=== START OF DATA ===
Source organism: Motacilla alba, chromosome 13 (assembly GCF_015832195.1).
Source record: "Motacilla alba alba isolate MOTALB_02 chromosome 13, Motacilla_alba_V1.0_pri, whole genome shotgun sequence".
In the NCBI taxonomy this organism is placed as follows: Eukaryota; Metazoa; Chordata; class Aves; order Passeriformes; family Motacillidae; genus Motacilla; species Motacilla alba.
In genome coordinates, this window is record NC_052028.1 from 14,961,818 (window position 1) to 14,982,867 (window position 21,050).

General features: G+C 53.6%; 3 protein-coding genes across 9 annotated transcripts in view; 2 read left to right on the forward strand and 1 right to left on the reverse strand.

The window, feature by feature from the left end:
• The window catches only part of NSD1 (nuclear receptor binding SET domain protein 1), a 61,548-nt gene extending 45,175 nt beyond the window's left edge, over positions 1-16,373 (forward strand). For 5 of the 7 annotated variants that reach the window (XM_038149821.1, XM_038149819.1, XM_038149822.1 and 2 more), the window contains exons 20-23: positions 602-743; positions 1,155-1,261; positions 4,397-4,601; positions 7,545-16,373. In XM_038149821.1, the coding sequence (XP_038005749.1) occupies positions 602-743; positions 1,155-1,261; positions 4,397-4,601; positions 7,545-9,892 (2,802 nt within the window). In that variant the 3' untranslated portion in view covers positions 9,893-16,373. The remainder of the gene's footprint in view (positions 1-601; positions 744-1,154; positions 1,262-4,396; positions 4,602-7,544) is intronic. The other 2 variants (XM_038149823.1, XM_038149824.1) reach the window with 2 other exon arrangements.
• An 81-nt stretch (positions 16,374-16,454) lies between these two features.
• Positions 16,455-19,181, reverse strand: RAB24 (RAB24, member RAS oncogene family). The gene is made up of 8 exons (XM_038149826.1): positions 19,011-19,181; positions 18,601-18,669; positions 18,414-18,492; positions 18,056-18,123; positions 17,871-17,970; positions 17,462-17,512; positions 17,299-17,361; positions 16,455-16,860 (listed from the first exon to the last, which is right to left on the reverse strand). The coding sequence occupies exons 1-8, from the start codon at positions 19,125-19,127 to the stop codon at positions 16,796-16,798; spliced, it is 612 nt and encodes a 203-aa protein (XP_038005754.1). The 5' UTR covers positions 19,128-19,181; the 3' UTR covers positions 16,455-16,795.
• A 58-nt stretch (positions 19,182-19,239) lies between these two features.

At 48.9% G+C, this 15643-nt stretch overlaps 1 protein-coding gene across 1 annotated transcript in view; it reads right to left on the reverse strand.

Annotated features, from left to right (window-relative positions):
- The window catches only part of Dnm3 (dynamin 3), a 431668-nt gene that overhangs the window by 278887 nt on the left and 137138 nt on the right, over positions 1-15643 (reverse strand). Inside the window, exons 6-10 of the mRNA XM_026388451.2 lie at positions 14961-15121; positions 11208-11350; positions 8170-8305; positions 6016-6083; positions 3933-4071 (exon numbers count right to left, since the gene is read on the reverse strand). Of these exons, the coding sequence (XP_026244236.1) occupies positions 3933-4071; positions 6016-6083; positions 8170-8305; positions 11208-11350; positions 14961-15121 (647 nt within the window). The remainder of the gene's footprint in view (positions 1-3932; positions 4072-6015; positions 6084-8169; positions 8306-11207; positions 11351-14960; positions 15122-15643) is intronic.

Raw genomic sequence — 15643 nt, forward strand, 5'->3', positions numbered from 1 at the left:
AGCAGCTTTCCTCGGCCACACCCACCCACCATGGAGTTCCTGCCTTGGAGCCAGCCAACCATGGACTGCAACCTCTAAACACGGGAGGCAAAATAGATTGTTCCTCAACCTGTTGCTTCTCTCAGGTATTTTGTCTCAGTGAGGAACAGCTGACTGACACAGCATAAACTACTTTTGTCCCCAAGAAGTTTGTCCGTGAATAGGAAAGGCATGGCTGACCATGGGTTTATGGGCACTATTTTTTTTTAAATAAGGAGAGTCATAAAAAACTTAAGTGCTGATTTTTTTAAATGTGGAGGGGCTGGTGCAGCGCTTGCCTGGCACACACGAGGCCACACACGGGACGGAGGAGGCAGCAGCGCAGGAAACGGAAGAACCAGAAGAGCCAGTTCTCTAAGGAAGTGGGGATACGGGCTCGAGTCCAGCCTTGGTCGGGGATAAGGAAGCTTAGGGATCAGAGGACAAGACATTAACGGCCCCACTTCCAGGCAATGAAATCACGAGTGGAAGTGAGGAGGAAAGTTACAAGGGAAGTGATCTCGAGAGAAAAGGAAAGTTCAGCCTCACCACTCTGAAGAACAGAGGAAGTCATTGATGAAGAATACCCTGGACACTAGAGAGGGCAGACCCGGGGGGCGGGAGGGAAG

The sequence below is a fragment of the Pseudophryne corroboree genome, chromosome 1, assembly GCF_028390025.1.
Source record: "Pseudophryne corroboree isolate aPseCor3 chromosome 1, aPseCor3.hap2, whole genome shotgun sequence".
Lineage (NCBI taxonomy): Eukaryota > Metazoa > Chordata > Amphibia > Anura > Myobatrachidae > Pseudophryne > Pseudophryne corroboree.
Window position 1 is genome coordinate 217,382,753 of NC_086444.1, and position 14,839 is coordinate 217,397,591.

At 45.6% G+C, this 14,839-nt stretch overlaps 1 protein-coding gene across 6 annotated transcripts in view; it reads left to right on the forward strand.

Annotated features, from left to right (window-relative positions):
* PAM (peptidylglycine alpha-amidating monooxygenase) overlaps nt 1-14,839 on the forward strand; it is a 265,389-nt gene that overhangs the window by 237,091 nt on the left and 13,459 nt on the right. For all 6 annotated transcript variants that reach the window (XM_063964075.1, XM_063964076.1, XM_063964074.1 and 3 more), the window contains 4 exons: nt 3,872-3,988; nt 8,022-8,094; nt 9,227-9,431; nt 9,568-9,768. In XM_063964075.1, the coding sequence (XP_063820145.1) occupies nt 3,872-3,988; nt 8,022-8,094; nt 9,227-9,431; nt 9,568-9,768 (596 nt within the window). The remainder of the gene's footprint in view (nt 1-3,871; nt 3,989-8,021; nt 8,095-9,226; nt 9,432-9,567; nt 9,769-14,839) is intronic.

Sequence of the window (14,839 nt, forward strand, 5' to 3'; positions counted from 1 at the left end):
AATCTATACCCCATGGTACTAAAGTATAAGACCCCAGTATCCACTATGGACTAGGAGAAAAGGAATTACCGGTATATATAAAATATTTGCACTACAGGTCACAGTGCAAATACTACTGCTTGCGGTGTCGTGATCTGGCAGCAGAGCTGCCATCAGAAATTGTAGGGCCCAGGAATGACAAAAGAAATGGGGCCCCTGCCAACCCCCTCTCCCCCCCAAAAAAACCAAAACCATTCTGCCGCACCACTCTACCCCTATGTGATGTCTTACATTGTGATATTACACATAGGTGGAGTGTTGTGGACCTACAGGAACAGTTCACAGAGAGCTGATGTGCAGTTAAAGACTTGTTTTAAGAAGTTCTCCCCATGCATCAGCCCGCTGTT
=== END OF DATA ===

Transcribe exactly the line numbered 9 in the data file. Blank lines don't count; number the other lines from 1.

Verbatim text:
• Positions 16,455-19,181, reverse strand: RAB24 (RAB24, member RAS oncogene family). The gene is made up of 8 exons (XM_038149826.1): positions 19,011-19,181; positions 18,601-18,669; positions 18,414-18,492; positions 18,056-18,123; positions 17,871-17,970; positions 17,462-17,512; positions 17,299-17,361; positions 16,455-16,860 (listed from the first exon to the last, which is right to left on the reverse strand). The coding sequence occupies exons 1-8, from the start codon at positions 19,125-19,127 to the stop codon at positions 16,796-16,798; spliced, it is 612 nt and encodes a 203-aa protein (XP_038005754.1). The 5' UTR covers positions 19,128-19,181; the 3' UTR covers positions 16,455-16,795.